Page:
A dramatic slowdown in new office building drove a reduction in commercial construction activity of nearly 8 per cent in the year to Q3 2015.
There was a total of £24.1bn of commercial work in the 12 months to the end of September, according to JLL and Glenigan’s latest index, representing a 7.9 per cent drop versus the 12 months to the end of June.
The value of offices starts across the UK was down 35.1 per cent to £4bn, compared with £6.1bn in the year to June 2015.
Starts in London were also down, their overall value falling 30 per cent to £4.5bn from £6.4bn in the previous index.
However, JLL and Glenigan said the dip was largely down to “an unusually strong Q3 2014 dropping out of the cumulative figures”.
Of the £4bn in total offices starts, £2.1bn was in London, including the Scalpel and One Angel Court worth £500m and £125m respectively.
Regionally, Northern Ireland experienced the biggest gains in construction activity, up 23.8 per cent in the year to Q3 compared with the year to Q2.
Of the English regions, the East Midlands was up 19.1 per cent and was the strongest performer, followed by Yorkshire & the Humber, up 11.4 per cent.
There were also increases in the West Midlands (up 5.4 per cent) and the North-west (up 3.4 per cent).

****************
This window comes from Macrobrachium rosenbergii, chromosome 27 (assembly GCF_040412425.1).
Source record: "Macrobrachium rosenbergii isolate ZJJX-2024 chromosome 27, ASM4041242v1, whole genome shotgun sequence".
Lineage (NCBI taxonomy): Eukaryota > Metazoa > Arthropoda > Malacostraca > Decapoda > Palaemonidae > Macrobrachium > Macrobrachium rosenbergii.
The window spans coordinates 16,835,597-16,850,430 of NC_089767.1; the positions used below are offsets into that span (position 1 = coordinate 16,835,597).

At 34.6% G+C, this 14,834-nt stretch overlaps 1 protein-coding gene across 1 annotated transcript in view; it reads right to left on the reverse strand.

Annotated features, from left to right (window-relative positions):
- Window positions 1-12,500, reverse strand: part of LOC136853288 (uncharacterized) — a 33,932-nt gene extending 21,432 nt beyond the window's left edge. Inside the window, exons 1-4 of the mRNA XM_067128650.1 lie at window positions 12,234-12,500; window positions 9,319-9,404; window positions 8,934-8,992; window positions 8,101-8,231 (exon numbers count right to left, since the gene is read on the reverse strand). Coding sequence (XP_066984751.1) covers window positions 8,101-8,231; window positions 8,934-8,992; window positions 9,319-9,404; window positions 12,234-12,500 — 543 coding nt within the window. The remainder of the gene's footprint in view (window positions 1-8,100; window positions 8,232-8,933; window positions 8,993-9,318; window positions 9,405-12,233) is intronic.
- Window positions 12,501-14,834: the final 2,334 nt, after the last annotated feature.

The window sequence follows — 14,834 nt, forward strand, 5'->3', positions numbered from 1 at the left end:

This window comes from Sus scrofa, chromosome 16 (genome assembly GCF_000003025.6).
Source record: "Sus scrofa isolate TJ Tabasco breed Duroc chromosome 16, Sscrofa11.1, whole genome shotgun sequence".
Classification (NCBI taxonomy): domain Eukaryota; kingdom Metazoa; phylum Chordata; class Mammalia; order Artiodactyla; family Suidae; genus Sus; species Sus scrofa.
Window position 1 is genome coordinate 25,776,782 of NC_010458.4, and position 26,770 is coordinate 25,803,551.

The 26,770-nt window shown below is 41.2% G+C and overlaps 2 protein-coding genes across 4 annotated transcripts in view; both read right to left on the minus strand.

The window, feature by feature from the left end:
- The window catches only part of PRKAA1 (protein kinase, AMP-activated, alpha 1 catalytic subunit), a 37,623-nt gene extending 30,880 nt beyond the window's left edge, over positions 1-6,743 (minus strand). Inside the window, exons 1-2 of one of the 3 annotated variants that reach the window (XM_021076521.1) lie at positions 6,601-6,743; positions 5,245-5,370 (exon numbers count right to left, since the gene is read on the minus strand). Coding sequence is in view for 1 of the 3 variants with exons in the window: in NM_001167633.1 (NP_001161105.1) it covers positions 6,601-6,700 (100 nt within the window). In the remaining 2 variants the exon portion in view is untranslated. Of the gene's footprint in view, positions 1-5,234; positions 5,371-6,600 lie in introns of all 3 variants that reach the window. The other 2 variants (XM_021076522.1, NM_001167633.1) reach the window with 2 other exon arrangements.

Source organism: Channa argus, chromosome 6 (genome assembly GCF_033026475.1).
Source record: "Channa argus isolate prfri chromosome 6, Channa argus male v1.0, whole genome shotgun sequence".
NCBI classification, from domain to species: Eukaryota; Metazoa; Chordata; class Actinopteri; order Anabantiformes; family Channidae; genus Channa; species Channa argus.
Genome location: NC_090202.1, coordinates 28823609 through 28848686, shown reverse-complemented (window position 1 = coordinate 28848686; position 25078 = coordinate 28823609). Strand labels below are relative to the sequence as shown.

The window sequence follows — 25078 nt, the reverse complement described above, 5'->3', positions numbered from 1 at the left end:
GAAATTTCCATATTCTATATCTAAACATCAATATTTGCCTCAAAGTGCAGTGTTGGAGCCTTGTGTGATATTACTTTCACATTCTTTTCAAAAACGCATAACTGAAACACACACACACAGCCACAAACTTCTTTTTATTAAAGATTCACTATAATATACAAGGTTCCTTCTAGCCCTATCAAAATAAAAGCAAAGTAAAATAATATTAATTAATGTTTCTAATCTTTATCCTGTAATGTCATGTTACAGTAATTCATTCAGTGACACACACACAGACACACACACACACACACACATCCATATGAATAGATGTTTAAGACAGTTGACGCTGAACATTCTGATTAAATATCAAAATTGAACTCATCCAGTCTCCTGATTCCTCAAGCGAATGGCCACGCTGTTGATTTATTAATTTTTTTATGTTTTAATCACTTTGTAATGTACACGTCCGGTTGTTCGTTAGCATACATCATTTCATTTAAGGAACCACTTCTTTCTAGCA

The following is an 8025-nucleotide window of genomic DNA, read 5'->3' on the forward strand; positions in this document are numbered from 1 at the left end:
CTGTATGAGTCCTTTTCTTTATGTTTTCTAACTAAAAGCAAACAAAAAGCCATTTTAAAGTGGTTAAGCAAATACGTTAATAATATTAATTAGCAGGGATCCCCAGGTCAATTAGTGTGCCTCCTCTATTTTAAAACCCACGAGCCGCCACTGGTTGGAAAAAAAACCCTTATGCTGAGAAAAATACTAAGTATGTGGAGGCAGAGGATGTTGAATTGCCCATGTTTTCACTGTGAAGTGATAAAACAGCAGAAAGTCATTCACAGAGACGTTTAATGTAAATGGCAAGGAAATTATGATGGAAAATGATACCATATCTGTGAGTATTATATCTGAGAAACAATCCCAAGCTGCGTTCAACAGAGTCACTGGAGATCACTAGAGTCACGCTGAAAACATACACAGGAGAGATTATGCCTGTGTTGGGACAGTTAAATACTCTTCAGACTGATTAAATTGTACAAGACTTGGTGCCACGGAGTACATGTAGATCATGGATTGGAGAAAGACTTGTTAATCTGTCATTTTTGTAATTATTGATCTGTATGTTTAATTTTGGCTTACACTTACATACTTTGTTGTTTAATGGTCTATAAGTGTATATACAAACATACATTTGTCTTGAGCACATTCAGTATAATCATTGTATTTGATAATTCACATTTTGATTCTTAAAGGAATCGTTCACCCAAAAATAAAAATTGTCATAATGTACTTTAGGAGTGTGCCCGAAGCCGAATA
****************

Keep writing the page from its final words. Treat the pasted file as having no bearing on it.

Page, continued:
In contrast, activity in the South-east fell by 19 per cent.
The report said this implied a “continuing… resurgence in construction activity” in major cities outside of London.
However, London and the South-east still represented around 40 per cent of all UK construction activity, despite a fall in the overall value of work for the combined region to £9.5bn.
The strongest individual sector performer was education, which recorded £6.5bn of starts over the 12 months to Q3 – a 4.9 per cent increase on £6.2bn in the year to June. Industrial also performed well, up 4.8 per cent to £3.3bn for the period.
The report said construction costs had risen steadily through Q3 2015, with main contractor order books remaining full and benefiting from a strong pipeline.
It added: “Capacity throughout key trades and supply chains continues to be one of the primary drivers behind construction cost inflation despite improvements to underlying commodity prices, notably oil.
“Tier one suppliers are remaining selective in their bidding activity with low-risk two-stage and negotiated appointments remaining favourable and key to securing contractor programme commitment and product quality.”